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Степанову С.С.


НОУ ВПО «Академия МНЭПУ»

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Acute ischemia in the upper extremity constitutes 10–15% of all acute extremity ischemia. The etiology is emboli in 90% of the patients. The reason for this higher rate compared with the leg is that atherosclerosis is less common in arm arteries. Emboli have the same origins as in the lower extremity and usually end up obstructing the brachial artery. Sometimes plaques or an aneurysm in the subclavian or axillary arteries is the primary source of emboli. Embolization to the right arm is more common than to the left due to the vascular anatomy. For the 10% of patients with atherosclerosis and acute thrombosis as the main cause for their arm ischemia, the primary lesions are located in the brachiocephalic trunk or in the subclavian artery. Such pathologies are usually asymptomatic due to well-developed collaterals around the shoulder joint until thrombosis occurs, and they cause either micro- or macroembolization. Other less frequent causes of acute upper extremity ischemia are listed in Table 1

Table 1. Less common causes of acute upper extremity ischemia

Subclavian artery thrombosis is a condition in which the blood flow through the vessel is obstructed. The condition usually occurs secondary to some form of antecedent injury to the vessel, hypercoagulable state, or atherosclerotic changes. The condition is common in young athletic individuals who exert a significant amount of upper body activity. Sudden occlusion from emboli followed by thrombosis of the artery is common in the population with signs of significant atherosclerotic disease.

The patient presenting with acute subclavian artery occlusion usually has a history of repetitive use and/or stress injury to the upper extremity on the affected side. A history of upper extremity claudication is common.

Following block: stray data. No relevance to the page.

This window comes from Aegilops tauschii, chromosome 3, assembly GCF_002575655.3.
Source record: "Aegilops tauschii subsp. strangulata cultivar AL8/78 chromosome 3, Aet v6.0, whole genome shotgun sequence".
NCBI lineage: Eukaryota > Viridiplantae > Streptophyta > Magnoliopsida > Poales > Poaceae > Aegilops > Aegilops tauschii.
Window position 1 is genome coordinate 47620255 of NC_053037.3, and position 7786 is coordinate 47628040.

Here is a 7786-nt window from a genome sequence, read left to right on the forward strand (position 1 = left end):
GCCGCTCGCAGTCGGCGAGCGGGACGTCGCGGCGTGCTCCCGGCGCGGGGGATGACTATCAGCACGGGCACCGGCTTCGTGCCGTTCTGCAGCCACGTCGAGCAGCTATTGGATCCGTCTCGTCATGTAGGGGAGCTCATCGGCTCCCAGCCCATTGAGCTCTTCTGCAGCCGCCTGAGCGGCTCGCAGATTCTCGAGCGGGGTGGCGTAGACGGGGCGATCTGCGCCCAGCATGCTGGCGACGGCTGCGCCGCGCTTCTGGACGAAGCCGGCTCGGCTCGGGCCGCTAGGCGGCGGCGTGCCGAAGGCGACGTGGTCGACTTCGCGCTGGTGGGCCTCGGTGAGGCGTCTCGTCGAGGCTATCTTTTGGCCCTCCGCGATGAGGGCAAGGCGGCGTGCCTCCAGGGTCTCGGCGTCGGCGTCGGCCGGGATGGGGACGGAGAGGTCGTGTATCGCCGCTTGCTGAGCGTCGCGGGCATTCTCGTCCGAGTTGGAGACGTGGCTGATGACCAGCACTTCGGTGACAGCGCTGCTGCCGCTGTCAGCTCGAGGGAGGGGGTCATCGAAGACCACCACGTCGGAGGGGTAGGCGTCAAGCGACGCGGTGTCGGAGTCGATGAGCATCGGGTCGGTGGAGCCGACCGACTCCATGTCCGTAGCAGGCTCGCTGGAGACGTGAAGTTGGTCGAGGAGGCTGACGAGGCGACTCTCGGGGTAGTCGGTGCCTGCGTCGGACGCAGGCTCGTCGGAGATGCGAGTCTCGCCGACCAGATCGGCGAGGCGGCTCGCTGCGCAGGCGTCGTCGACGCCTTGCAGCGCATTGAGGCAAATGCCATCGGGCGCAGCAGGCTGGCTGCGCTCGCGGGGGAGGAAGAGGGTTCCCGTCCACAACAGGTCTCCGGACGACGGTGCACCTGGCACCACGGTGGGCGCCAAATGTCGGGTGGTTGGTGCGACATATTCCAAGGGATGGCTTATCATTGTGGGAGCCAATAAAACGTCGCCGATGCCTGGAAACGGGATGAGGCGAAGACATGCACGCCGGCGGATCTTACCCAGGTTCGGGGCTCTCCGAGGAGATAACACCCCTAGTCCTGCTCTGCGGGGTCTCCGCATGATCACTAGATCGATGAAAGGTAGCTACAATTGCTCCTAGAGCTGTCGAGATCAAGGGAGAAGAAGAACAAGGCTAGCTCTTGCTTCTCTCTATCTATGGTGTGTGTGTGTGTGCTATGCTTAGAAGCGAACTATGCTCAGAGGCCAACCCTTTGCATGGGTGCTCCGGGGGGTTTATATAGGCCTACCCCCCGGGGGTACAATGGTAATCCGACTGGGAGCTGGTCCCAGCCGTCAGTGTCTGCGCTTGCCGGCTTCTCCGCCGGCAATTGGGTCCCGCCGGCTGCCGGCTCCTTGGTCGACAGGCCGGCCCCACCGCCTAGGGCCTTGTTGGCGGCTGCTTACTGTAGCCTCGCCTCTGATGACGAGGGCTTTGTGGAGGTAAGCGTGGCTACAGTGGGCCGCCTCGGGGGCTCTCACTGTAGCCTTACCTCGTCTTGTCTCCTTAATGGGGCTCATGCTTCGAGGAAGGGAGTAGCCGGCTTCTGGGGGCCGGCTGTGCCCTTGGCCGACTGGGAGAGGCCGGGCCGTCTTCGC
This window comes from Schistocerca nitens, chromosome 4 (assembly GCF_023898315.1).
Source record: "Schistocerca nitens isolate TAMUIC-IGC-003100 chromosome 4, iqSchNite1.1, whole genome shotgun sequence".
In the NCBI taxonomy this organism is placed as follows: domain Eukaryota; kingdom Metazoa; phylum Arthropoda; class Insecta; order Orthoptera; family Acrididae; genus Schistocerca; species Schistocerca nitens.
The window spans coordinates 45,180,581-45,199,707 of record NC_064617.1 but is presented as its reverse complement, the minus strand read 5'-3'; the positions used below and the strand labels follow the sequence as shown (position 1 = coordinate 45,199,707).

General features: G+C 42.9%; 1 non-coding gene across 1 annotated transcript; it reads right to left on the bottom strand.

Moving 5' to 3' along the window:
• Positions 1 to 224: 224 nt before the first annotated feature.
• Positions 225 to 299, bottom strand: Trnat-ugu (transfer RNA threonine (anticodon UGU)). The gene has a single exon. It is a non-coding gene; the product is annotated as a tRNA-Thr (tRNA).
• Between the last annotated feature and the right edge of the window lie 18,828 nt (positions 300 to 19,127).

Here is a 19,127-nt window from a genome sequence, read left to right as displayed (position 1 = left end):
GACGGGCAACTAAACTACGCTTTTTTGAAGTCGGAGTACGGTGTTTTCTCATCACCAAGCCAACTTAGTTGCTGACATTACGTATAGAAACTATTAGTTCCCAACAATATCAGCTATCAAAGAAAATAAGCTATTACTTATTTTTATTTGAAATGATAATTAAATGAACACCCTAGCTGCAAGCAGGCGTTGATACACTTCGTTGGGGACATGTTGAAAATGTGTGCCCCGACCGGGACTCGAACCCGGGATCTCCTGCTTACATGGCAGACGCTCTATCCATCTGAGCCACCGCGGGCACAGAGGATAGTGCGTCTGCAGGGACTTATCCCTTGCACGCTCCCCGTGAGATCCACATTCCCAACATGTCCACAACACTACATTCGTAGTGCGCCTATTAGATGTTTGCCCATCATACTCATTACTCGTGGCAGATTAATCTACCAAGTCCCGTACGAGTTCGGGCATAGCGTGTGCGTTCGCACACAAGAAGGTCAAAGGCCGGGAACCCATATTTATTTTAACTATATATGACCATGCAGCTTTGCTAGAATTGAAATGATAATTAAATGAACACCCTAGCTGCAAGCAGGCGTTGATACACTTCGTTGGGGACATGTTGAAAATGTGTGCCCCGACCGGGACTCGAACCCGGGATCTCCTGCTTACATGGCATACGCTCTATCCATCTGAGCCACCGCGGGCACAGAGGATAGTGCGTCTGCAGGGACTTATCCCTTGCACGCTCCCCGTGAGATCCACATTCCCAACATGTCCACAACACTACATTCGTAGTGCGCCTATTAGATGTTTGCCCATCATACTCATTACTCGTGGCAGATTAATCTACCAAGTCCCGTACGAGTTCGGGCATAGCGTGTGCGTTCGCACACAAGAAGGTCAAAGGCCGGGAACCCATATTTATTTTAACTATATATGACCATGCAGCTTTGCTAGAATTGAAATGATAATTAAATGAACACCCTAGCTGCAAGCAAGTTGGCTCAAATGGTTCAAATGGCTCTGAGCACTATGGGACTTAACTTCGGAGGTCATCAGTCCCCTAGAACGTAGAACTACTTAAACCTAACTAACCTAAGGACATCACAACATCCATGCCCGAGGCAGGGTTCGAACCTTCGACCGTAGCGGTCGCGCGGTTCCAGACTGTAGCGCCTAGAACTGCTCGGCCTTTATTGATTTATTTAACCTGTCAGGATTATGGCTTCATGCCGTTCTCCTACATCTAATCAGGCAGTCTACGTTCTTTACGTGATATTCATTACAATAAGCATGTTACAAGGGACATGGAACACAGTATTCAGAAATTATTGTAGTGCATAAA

In situations in which the occlusion is secondary to atherosclerosis, acute thromboses of the artery are generally asymptomatic. In fact, in 9% of autopsy series, the left subclavian artery was either stenotic or occluded. If symptoms are present, upper extremity claudication on the affected side is most common. The patient may also present with dizziness, vertigo, imbalance, visual disturbances, or hemisensory dysfunction indicative of a subclavian steal syndrome. However, note that subclavian steal is observed on 2% of cerebral angiograms and causes no symptoms.


Embolism is considered the most common cause of acute arm ischemia (74%). The emboli are attributed to a variety of sources. Cardiac embolism is the most frequently reported cause of acute arm ischemia (58% to 93%) and atrial fibrillation is the usual etiology. Over the years the incidence of atrial fibrillation has remained fairly constant although the cause of fibrillation has changed from valvular heart disease as a result of rheumatic fever to ischemic heart disease and myocardial infarction. Rare causes include endocarditis, atrial myxoma, ventricular aneurysm, cardiac failure, and paradoxical embolism.

Non-cardiac embolism determines 1% to 32% of the acute arm emboli. Proximal upper limb stenosis caused by atherosclerotic plaque or external compression (cervical ribs) can result in thrombo-embolism or atheroembolism, which may cause large vessel occlusion or acute digital ischemia.

Other causes include atheroma in the aortic arch, primary subclavian aneurysm or aneurysm secondary to extrinsic compression from thoracic outlet syndrome, old fracture, and chronic trauma such as that from the use of crutches. Rarer sources are the proximal end of an occluded axillofemoral graft, arteritis, malignant emboli, and fibromuscular dysplasia. Despite a classic embolic presentation and operative findings, an embolic source may not be found in at least 12% of patients.


Reports suggest that 5% of cases in population studies and 9% to 35% in surgical series are due to thrombosi. Jivegard et al. estimated that in patients who had embolectomy, the chance of thrombosis being the true cause was 5.5% in the arm. Most of the proximal arterial lesions that can cause emboli can also result in thrombosis, including atherosclerotic plaques, aneurysm, acute aortic dissection, and arteritis (Takayasu's disease).

Atherosclerosis in the upper extremity appears especially prominent in older men. The disease may be at the origin of the great vessels or distally in the axillary or brachial arteries. Aneurysms of the subclavian or axillary arteries may also result in upper extremity ischemia through two mechanisms. They may directly cause ischemic symptoms by thrombosis or by producing emboli that occlude the distal circulation (Raynaud's phenomenon).

Less common causes include arteritis from connective tissue disorders (scleroderma), radiation arteritis, hyperthrombotic conditions and thrombosis associated with malignancy or steroid use.

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